By Elizah Leigh on November 30, 2012

Old textile materials can be recycled into eye-catching bedspreads.

If you clicked on this article in the hope of seeing actual tutorials explaining how easy it is to adorn your bed with purportedly cozy covers made of recycled bicycle chains, woven cardboard packaging, plastic six-pack rings and reclaimed tree trigs, sorry to burst your eco-bubble, but it’s just not going to happen.

You want comfort. You want warmth. You want cool, green style. You want your bed to scream out, “Come on over you crazy little Mother Nature lover… this is what it’s all about.”

There is no way that you’re going to get that snuggly Zen bedspread sensation with recycled soda can tabs, as unique and cool as it may theoretically sound. I am as gung-ho as you are about embracing a green lifestyle, but the last thing that I want hugging my snooze-bound body are a bunch of crunchy, sharp or otherwise heavy recycling bin rescues.

That does not mean that we have to kick spirited eco-design innovation entirely to the curb. There are plenty of soft, plush materials that have excellent repurposing potential. If they are good enough to resurface a handbag or pillow, then they should work wonders on the large-scale surface of a bed.

Enough chitchatting. Let’s dive in.

recycled beadspreads

Silk neck ties

The ever-changing pulse of fashion can easily be seen in men’s ties, which are often sizzling hot one year and thankfully not by the end of the season (particularly when they are emblazoned with questionable Snooki-like pop culture icons, fleeting catch phrases or flat out “what-the-huh?” designs). Where do they end up? At thrift store racks and garage sales.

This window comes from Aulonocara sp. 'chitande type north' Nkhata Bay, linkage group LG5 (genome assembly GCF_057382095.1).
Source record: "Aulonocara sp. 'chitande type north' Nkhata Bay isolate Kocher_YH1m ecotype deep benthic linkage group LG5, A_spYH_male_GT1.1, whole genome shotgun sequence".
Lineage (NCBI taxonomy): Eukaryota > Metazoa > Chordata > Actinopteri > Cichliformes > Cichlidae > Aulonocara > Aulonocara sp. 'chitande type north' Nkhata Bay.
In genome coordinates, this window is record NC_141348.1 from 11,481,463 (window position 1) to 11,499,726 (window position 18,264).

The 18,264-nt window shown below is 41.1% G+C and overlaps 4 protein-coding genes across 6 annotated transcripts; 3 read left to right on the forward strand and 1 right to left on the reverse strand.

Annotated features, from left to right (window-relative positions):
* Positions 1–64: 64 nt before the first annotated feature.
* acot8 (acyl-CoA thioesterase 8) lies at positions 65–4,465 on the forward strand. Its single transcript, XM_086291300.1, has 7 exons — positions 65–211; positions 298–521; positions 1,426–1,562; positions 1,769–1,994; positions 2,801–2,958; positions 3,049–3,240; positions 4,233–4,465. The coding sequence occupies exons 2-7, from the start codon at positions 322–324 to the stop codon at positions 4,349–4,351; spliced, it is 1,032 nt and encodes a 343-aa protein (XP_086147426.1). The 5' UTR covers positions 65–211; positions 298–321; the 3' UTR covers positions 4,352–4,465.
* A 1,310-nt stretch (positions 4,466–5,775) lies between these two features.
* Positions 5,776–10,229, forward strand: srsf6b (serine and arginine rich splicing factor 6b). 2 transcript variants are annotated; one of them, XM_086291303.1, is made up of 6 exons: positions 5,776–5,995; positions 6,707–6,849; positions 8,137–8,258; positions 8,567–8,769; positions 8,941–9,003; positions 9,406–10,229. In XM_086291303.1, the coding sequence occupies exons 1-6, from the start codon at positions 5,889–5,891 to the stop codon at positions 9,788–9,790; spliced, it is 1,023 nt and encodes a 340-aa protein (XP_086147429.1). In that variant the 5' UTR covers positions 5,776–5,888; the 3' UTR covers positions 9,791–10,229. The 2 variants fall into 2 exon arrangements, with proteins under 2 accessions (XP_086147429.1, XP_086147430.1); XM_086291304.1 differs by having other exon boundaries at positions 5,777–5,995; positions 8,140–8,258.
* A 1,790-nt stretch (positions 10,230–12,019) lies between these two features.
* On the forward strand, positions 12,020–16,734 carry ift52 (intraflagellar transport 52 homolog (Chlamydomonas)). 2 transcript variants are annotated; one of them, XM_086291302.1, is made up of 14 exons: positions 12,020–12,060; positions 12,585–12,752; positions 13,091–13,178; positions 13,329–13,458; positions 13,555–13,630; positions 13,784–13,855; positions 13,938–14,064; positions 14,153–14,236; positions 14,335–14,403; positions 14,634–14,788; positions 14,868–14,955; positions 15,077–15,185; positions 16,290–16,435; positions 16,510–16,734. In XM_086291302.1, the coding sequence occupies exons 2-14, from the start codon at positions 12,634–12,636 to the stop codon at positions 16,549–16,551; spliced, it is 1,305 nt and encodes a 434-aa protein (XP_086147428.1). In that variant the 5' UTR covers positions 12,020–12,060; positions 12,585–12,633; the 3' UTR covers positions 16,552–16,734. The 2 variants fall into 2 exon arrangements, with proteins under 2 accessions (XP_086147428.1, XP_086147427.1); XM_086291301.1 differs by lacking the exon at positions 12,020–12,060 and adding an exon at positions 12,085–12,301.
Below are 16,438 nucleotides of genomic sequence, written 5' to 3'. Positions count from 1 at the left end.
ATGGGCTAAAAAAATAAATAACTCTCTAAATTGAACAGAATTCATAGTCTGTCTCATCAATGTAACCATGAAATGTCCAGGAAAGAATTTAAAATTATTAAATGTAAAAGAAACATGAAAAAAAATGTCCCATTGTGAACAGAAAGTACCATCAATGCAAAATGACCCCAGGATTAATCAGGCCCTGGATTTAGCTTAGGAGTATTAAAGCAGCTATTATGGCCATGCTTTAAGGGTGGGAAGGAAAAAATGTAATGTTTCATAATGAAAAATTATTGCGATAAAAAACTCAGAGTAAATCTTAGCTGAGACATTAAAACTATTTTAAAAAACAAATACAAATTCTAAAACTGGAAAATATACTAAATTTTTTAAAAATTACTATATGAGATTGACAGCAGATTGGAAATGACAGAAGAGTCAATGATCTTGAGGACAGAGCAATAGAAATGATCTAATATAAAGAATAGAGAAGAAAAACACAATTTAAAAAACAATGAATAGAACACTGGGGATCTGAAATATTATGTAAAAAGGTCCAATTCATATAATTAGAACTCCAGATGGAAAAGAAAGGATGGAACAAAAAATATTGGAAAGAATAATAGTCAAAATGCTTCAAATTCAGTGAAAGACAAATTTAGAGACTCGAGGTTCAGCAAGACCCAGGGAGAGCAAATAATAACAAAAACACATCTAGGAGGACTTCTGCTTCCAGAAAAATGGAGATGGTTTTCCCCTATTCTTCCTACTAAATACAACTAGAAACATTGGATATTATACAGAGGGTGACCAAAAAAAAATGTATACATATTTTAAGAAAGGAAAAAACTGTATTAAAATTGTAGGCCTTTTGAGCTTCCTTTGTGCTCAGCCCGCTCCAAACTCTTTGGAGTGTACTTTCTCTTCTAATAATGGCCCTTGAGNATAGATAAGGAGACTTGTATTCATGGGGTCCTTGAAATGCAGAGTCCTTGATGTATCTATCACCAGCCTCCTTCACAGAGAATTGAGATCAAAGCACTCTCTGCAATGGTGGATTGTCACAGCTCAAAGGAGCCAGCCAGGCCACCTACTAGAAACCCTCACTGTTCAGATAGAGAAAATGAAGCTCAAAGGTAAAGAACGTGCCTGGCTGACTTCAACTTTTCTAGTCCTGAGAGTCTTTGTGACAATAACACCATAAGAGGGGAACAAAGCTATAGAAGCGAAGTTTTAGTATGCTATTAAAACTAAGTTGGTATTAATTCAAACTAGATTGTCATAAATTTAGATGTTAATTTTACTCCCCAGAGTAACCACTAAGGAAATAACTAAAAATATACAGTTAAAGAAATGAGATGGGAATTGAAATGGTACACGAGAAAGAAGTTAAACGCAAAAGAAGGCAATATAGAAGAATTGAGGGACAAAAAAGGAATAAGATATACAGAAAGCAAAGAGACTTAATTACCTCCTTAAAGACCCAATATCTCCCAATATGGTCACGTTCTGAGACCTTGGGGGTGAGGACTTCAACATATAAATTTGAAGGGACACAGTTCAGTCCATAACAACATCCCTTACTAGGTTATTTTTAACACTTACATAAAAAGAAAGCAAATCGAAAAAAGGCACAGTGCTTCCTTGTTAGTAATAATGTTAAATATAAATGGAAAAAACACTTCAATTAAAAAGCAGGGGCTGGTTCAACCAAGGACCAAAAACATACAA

For a few dollars, score yourself a ginormous bag of them and you will be on your way to creative bedspread heaven, where a silky, Technicolor design punctuated with random images of Sponge Bob Squarepants and Justin Beiber will seem amusing rather than stick-your-head-under-the-sand sad.

You will need some decent sewing skills, but the final result will be a wowzer eco-achievement.

Denim

Everybody has piles of dusty old jeans that they hang onto, knowing full well that they will probably never get around to wearing them again. Perhaps the style isn’t quite right, the legs are venturing toward “flood” season or, upon squeezing into them, it is apparent that achieving fighting weight is a still a basic requirement.

While the number on your scale may take a lot longer to budge in the correct direction, your closet can instantly drop some weight. Gather an assortment of jeans that you haven’t worn in at least a year or so and transform that heavy-gauge fabric into a durable bedspread that will look super-stylish long after bell bottoms come back in (and then inevitably out) once again.

T-shirts

You have seen this idea countless times before, and yet it is still undeniably awesome. What better way to put your unique style out on display than with a handcrafted, multipaneled recycled T-shirt quilt? Upgrade the concept by making a reversible bedspread with concert tees on one side and pop culture shirts on the other. Totally excellent! (Attention quilting overachievers: You might want to emulate this seriously unique design.)

Flannel shirts

The ’90s are long over, but guess what relics still remain in your closet? All of those grungy yet toasty flannel shirts. Flannel clothing will certainly do the trick, and once you get the hang of it, you might consider crafting homemade plaid bedspreads for the people on your holiday gift list, too!